infinite room

Seven rooms in an infinite library

1. The room that has slowly grown back into trees and skin. The trees have not yet shed their ink so you can enter into their crumbly trunks and read most of their secrets still, although you will need a torch and some patience and to know the right song to open the tree back up should it slam shut on you. The skin is mostly confused; it has formed back into limp, meatless cows which flap in the breeze from the air conditioning unit.
2. The toilet. Legend has it that there is only one toilet in the library; it is merely very busy in space and time. This is why there is always the same dog-eared book of cartoons on the shelf. Enterprising explorers have been known to stash energy bars in the cistern for emergency retrieval once lost in the booky depths.
3. The room you get into by opening that very small book on the bottom shelf and reaching your hand into the hole on page twelve to flip up the latch in the room beyond, after which you can open up the large book on the stand and enter through any of the doors on pages six, twenty-eight or one hundred and sixteen at your leisure. I do not know what is in that room, because my hand is too big for the hole in the small book. But yours may be smaller.
4. The large large print romances section. No, larger than that. Larger than that, too. It is not so much an area for the partially-sighted as a lobby for massive letters to hang around in, posing and slouching and occasionally making words, but mostly making out with each other. At least one of them is probably a colossal squid and not a letter at all, but every time it faces suspicion it covers itself in ink and that will do, for this place at least.
5. A room of propaganda. It has a number of entrances; based on certain aspects of your appearance and personality, the librarian will recommend an entrance for you if you want to first be exposed to propaganda only against them and not you. But the room is so designed that you can always look up and see them as they sit and read texts about you. Given the vast asymmetry in the amounts of propaganda available, its geometry is a marvel to behold.
6. The room where they keep the books that you write in your dreams (not the ones you would like to write; the ones that you write in your dreams). You may not remember the dreams, but there they are. It is a round room with one great spiral shelf, starting with the tiny books you wrote in infancy and progressing onwards and upwards through taller and thicker tomes. There is a ladder, should you need one. You are not sure if they stop at now or not.
7. A room of infinities and of their puzzles and paradoxes. Perhaps surprisingly, this is right at the entrance of the library. Of course, the way back out from there is infinitely long. There is a sign stating this at the entrance of the room and for some reason, perhaps some slavish devotion to conventional notions of space and time that we in the library have quite transcended, nobody takes it seriously enough. Anyhow, there is a mirror in there where you can find your other sibling, the one who always when you never and vice versa and so on.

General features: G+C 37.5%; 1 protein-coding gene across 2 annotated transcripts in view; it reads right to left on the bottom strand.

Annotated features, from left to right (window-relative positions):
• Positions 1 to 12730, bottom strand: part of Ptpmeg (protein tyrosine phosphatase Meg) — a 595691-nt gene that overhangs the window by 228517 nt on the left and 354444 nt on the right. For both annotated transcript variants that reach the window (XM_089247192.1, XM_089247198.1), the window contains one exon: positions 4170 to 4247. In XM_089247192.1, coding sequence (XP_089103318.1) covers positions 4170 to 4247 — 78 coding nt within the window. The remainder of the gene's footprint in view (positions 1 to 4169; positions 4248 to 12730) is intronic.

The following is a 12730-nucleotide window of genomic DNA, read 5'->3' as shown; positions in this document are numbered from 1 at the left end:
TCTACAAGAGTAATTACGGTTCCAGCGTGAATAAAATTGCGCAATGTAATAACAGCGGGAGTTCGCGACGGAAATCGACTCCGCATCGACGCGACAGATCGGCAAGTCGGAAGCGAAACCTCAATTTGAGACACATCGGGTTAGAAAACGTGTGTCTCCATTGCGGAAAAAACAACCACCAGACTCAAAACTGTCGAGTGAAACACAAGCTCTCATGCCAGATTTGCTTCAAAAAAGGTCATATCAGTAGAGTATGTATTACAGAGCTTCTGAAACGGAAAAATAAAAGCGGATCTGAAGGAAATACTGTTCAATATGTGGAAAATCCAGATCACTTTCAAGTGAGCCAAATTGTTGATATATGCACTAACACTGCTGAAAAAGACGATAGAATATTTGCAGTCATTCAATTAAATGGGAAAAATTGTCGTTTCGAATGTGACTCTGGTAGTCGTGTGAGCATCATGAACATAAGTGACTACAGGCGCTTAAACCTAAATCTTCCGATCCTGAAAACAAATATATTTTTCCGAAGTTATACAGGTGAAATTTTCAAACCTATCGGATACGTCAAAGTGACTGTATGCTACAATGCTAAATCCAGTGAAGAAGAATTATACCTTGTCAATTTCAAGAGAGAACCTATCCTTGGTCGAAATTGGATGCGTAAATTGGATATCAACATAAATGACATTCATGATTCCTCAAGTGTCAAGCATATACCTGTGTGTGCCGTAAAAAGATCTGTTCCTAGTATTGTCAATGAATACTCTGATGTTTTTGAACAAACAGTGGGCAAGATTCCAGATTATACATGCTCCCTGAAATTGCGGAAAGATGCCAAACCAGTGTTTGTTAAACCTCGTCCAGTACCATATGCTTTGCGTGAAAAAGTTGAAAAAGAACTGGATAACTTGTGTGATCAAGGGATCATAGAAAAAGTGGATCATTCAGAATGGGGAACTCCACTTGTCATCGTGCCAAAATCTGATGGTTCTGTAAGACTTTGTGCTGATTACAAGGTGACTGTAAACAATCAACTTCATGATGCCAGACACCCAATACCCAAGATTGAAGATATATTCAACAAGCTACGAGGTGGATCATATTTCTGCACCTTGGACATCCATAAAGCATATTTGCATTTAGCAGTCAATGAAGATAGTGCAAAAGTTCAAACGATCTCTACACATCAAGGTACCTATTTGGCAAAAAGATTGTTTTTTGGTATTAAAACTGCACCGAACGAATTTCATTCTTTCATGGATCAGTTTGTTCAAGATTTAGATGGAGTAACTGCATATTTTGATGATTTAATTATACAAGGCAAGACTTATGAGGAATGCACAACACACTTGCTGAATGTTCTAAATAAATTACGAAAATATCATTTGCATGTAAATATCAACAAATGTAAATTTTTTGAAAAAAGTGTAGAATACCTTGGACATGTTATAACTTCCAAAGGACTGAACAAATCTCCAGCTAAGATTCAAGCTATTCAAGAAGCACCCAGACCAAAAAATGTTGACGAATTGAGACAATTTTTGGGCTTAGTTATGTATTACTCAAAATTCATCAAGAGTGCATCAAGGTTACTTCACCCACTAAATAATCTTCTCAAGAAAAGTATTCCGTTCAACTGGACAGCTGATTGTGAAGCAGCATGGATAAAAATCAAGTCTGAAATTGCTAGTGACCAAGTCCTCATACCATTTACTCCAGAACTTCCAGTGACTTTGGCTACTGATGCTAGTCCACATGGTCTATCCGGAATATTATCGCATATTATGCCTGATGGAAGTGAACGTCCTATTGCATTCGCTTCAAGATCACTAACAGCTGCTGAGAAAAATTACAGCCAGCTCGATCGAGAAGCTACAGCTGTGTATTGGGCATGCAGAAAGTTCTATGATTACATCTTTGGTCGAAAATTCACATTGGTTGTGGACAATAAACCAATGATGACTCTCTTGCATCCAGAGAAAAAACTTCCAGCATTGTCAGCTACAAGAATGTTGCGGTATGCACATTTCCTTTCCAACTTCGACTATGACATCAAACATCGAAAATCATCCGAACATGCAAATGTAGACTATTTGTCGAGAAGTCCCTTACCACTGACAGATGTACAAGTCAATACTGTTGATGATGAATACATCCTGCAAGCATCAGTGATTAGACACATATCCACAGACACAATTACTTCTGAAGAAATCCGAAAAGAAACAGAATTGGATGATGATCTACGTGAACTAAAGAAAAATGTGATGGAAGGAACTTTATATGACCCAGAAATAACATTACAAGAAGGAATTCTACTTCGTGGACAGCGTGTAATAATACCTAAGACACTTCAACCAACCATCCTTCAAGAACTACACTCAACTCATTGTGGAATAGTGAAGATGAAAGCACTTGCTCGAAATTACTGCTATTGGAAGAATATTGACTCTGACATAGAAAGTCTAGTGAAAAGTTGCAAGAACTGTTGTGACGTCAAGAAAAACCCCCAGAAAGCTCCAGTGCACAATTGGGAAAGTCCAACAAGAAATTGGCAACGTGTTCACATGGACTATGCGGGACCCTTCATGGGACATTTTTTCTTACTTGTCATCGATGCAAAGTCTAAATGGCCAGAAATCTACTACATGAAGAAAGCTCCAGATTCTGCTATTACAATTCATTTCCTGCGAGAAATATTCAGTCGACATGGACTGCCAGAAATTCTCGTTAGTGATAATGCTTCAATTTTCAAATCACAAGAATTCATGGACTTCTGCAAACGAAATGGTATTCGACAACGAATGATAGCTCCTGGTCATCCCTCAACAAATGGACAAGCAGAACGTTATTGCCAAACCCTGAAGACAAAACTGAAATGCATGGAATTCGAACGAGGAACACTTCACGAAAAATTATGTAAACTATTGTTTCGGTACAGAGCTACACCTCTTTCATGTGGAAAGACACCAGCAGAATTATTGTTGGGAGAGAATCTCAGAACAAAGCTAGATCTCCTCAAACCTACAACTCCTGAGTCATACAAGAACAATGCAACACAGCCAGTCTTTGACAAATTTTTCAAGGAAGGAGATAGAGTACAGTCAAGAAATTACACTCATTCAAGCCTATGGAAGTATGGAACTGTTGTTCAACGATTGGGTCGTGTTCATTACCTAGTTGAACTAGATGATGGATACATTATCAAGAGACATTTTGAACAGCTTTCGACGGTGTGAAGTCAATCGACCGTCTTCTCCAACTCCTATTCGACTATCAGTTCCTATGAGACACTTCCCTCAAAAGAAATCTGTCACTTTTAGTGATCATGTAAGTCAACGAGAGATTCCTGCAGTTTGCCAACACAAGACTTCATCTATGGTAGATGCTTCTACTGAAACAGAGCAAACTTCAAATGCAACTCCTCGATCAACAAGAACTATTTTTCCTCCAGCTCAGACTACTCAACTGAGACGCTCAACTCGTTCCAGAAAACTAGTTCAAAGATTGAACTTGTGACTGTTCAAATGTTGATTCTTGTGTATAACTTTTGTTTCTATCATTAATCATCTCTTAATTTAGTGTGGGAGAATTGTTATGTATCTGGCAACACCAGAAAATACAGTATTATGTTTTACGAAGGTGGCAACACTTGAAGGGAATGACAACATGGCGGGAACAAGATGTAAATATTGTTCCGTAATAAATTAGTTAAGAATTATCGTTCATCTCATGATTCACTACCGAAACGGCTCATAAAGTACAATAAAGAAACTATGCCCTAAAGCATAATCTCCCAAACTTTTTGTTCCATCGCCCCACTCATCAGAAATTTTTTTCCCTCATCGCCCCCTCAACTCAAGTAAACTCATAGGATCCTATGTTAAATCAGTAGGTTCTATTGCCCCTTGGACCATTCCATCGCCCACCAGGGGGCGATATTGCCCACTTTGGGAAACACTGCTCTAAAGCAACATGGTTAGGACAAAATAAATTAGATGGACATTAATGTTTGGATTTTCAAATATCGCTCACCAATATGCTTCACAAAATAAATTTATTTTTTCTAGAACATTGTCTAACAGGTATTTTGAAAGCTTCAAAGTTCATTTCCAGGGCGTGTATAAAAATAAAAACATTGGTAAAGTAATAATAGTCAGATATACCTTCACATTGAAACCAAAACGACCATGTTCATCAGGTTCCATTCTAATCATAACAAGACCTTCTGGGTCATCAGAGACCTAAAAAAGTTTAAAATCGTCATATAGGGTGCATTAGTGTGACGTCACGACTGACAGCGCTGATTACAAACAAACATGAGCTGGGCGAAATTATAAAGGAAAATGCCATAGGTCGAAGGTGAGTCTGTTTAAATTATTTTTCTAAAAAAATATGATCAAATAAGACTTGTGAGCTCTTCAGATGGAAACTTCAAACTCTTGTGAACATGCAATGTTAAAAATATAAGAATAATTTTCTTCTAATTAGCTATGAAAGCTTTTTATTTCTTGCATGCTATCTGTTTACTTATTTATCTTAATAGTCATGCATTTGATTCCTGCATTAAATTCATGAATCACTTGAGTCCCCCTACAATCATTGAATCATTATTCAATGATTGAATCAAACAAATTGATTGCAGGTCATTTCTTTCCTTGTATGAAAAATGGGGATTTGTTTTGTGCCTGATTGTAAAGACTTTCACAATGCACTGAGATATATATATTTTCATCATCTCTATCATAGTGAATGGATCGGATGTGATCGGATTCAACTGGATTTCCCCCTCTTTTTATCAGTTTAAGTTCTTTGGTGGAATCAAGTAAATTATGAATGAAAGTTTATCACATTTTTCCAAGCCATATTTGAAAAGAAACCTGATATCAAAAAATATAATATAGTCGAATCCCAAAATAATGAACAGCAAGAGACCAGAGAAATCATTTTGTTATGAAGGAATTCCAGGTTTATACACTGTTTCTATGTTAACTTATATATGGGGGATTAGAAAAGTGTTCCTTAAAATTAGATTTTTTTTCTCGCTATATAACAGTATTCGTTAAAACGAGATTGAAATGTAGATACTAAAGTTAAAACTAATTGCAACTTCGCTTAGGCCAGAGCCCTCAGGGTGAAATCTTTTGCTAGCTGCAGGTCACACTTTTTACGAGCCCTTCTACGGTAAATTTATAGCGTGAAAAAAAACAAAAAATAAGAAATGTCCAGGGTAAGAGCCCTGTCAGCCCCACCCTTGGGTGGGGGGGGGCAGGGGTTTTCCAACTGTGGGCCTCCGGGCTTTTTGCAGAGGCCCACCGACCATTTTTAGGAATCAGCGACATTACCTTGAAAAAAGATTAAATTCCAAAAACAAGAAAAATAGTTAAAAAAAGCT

me: pfft. how big could this news REALLY be, masterpiece email? calm down.

me:

While in use, this facility was the largest anechoic chamber in Europe. An anechoic chamber is a completely echo-free room, where the walls are coated with materials made to absorb all reflections of sound or electromagnetic waves. It’s also fully insulated from noises coming in from the outside world. The effect of this is a simulation of being inside an infinitely large room. Anechoic chambers are used to test everything from headphones to aircraft. This chamber in England is abandoned, and was explored and photographed by the talented and adventurous @forgottenheritage.

Tragedy Queens: Stories Inspired by Lana Del Rey and Sylvia Plath TOC

Originally posted by blackbeautylana

TRAGEDY QUEENS is an anthology that brings together two powerful muses: Sylvia Plath and Lana Del Rey. Sylvia’s voice haunts us from beyond the grave. Her words cut like diamonds—sharp, deadly, and forever beautiful. Lana Del Rey’s dark themes and enchanting vocals resonate with listeners from all around the world. Both of these artists explore taboo topics. They find the words to voice the things they are not proud of, the things that haunt them. It takes courage to do the verbal striptease. Let these two extraordinary muses guide you into your own heart of darkness.

TRAGEDY QUEENS will be available for preorder in September 2017. ARC’s will be available to reviewers at that time. CLASH Books will also have copies available for purchase at the Brooklyn Book Fair this year.

Official release date is December 1st 2017.

Contact editor for ARC’s email: lezacantoral@gmail.com

TRAGEDY QUEENS TOC
1. Stephanie M. Wytovich - Because of Their Different Deaths
2. Ashley Inguanta - A Room of Infinite Cat’s Eyes
3. Lorraine Shein - SP World
4. Gabino Iglesias - Gods in the Blood
5. Larissa Glasser - Ritual of Gorgons
6. Monique Quintana - Sad Girl
7. Tiffany Scandal - Loose Ends
8. Devora Gray - Pipedreams
9. Cara Di Girolamo - Sphinx Tears
10. Patricia Grisafi - Crazy Mary
11. Rebecca Charlotte - My Pussy Tastes Like Pepsi Gnosis
12. Brendan Vidito - Stag Loop
13. Christine Stoddard - Going About 99
14. Manuel Chavarria - Dayglo Reflection
15. Kathryn Louise - The Blacklist
16. Farah Rose Smith - The Land of Other
17. Tiffany Morris - The Lazarus Wife
18. Laura Diaz - Without Him (and Him, and Him) There is No Me
19. Victoria Dalpe - The Wife
20. Max Booth III - All the World Drops Dead
21. Lisa Marie Basile - On the Elevation of Pain Through Art and Beauty - a Diary of Muses
22. Jerry Drake - Corinne
23. Selene MacLeod - Panic Bird
24. Laura Lee Bahr - Catman’s Heart